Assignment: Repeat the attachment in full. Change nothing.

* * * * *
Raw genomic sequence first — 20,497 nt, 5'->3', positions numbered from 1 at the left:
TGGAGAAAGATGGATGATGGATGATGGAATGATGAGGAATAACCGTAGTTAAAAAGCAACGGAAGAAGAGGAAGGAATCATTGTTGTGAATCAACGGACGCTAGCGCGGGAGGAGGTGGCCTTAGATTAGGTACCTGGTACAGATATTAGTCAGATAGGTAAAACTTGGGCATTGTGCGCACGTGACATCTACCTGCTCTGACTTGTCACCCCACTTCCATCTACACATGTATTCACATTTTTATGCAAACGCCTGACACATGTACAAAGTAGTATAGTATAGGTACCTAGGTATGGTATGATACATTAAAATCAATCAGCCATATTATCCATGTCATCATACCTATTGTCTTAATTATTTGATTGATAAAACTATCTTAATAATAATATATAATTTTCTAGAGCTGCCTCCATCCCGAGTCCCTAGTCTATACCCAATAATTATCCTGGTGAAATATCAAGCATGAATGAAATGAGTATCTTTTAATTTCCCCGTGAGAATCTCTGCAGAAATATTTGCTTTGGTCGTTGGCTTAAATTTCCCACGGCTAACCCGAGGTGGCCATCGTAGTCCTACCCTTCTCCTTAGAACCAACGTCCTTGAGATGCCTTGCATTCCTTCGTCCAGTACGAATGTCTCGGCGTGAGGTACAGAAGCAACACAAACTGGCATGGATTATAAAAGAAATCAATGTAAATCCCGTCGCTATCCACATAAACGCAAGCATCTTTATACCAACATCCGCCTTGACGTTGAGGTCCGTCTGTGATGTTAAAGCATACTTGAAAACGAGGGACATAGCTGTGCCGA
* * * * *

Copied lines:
Raw genomic sequence first — 20,497 nt, 5'->3', positions numbered from 1 at the left:
TGGAGAAAGATGGATGATGGATGATGGAATGATGAGGAATAACCGTAGTTAAAAAGCAACGGAAGAAGAGGAAGGAATCATTGTTGTGAATCAACGGACGCTAGCGCGGGAGGAGGTGGCCTTAGATTAGGTACCTGGTACAGATATTAGTCAGATAGGTAAAACTTGGGCATTGTGCGCACGTGACATCTACCTGCTCTGACTTGTCACCCCACTTCCATCTACACATGTATTCACATTTTTATGCAAACGCCTGACACATGTACAAAGTAGTATAGTATAGGTACCTAGGTATGGTATGATACATTAAAATCAATCAGCCATATTATCCATGTCATCATACCTATTGTCTTAATTATTTGATTGATAAAACTATCTTAATAATAATATATAATTTTCTAGAGCTGCCTCCATCCCGAGTCCCTAGTCTATACCCAATAATTATCCTGGTGAAATATCAAGCATGAATGAAATGAGTATCTTTTAATTTCCCCGTGAGAATCTCTGCAGAAATATTTGCTTTGGTCGTTGGCTTAAATTTCCCACGGCTAACCCGAGGTGGCCATCGTAGTCCTACCCTTCTCCTTAGAACCAACGTCCTTGAGATGCCTTGCATTCCTTCGTCCAGTACGAATGTCTCGGCGTGAGGTACAGAAGCAACACAAACTGGCATGGATTATAAAAGAAATCAATGTAAATCCCGTCGCTATCCACATAAACGCAAGCATCTTTATACCAACATCCGCCTTGACGTTGAGGTCCGTCTGTGATGTTAAAGCATACTTGAAAACGAGGGACATAGCTGTGCCGA